The fine line (or at times, vast chasm) between truth and mythology, art and reality, depiction and exploitation, image and distortion, are all images Erdrich plays with throughout the novel, often with startling and disturbing results. The material is ambitious, but Erdrich handles it deftly with sharp prose and surprising imagery. When Irene discusses the way Catlin’s portrait subjects were worried that their images on canvas contained trapped pieces of their souls, she begins to see her own image, captured so often on canvas by her artist husband (Gil), as another soul trapped in captivity, a distortion of the real woman, now altered to suit the motives of the painter and the interpretations of those who view her. Irene’s ancestors, like Catlin’s subjects, believed a soul could be captured through a shadow, a mirror, a reflection. Irene begins to see herself in Gil’s paintings as a double that has been released into the world, one that her husband now owns. Erdrich writes, “Gil had placed his foot on Irene’s shadow when he painted her. And though she tried to pull away, it was impossible to tug that skein of darkness from under his heel.”
There are other thought-provoking points made in the novel, particularly when we are made privy to Gil’s favorite artists (Rembrandt, Bonnard – both renowned for their portraiture) and asked to consider Rembrandt’s portrait of Lucretia (the doomed faithful wife who took her life rather than bear the shame of having been raped). Gil obsesses over this portrait of a woman who has been represented in art and literature throughout the ages. We know this obsession foreshadows something unfortunate for Irene and Gil, as well, but in essence, we are being asked ahead of time to judge the depiction and decide if the story has been told accurately or if it is a fabrication that has achieved nearly mythological status. Likewise, in descriptions of Bonnard's paintings, we are given small scenes from a life and asked if we can judge the truth from those few small moments in time. This theme resonates in the larger story as we are given a series of incidents, a spate of domestic moments, a handful of facts, and then are asked to discern, by virtue of just these details, if we can ever truly know the motives of the people involved in these scenes. Erdrich seems to want us to arrive at the conclusion that we all have shades of light and dark within us, we all carry the full spectrum of colors, and most of us have reflected all of them at one time or another. No single glimpse, no moment in time, ever tells the whole story. Every soul is open to interpretation.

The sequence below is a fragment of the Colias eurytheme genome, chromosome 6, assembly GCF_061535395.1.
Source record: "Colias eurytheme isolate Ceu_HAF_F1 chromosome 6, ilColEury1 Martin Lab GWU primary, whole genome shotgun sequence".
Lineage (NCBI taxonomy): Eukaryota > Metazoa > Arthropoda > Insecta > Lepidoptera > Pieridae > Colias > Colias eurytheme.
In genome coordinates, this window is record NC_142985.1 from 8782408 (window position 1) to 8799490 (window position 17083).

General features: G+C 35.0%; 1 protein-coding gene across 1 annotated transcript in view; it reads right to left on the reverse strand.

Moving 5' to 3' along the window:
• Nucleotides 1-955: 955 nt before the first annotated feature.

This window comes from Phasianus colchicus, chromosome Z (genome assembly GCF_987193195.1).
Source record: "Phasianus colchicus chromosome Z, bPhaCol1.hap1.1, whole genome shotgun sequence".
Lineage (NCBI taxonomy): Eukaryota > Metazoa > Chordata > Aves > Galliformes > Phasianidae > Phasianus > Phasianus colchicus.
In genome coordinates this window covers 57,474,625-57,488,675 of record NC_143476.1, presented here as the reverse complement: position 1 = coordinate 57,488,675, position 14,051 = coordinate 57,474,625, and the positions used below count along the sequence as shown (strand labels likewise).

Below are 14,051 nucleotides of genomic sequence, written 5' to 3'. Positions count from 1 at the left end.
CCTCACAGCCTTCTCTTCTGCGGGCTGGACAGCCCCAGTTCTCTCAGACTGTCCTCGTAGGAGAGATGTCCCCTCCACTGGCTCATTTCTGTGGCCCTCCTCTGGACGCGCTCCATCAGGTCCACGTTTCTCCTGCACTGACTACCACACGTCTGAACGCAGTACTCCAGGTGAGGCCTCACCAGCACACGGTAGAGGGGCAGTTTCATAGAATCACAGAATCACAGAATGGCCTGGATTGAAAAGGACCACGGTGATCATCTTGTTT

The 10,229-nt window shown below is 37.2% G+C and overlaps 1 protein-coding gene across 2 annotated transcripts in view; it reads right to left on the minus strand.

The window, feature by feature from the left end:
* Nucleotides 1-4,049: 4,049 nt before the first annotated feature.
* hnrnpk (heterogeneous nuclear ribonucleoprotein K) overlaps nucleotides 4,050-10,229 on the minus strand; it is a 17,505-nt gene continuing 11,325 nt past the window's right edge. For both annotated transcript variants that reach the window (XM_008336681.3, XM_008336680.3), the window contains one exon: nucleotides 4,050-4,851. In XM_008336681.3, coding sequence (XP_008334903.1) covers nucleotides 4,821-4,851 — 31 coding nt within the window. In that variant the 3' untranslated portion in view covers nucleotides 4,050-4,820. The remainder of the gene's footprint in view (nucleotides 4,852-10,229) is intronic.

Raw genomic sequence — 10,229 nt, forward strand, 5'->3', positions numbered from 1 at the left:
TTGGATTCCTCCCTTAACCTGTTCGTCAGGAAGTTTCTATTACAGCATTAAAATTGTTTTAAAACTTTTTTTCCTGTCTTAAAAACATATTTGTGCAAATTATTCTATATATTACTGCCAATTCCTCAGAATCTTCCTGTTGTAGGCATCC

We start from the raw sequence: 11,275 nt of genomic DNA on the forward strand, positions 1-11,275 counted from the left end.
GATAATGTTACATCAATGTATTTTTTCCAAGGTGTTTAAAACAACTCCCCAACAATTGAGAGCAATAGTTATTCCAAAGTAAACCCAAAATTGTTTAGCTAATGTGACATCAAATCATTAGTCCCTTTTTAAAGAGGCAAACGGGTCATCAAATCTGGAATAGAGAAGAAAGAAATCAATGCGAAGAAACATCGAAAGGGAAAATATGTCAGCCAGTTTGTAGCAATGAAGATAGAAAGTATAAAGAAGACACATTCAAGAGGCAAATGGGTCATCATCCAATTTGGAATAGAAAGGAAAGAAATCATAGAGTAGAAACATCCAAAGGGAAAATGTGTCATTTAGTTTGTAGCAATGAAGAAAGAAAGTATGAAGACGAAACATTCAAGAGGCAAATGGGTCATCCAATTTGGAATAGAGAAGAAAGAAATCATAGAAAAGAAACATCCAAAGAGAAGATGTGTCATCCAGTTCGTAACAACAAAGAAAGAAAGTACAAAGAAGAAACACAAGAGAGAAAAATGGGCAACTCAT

I would have loved to have given this book four, or even five, stars. I have been pondering its stunning themes for days, and I am enamored of Erdrich’s writing style and her bravery in taking on such a breadth of philosophical matter. Unfortunately, the book itself isn’t fleshed out enough to take on such expansive themes. For starters, it is simply too short. Usually, I am apt to complain if a book is unnecessarily too long, but this book needed at least another two hundred pages to fulfill its early promise. By the end of Part Two, at just over two hundred pages, it was clear that Erdrich was rushing her narrative. Either the book had become too harrowing for her, its subject matter too difficult to explore any longer, or she was merely under a deadline and needed to wrap it up. Several veins of rich material needed to be further mined, and the impact of certain story lines was vastly diminished by the quick wrap-up. I almost want to call “Shadow Tag” Erdrich’s "unfinished" novel, because if only it were twice as long, it might be the best book ever written.
(Three and a half stars – and well worth reading for the conceptual framework alone.) (less)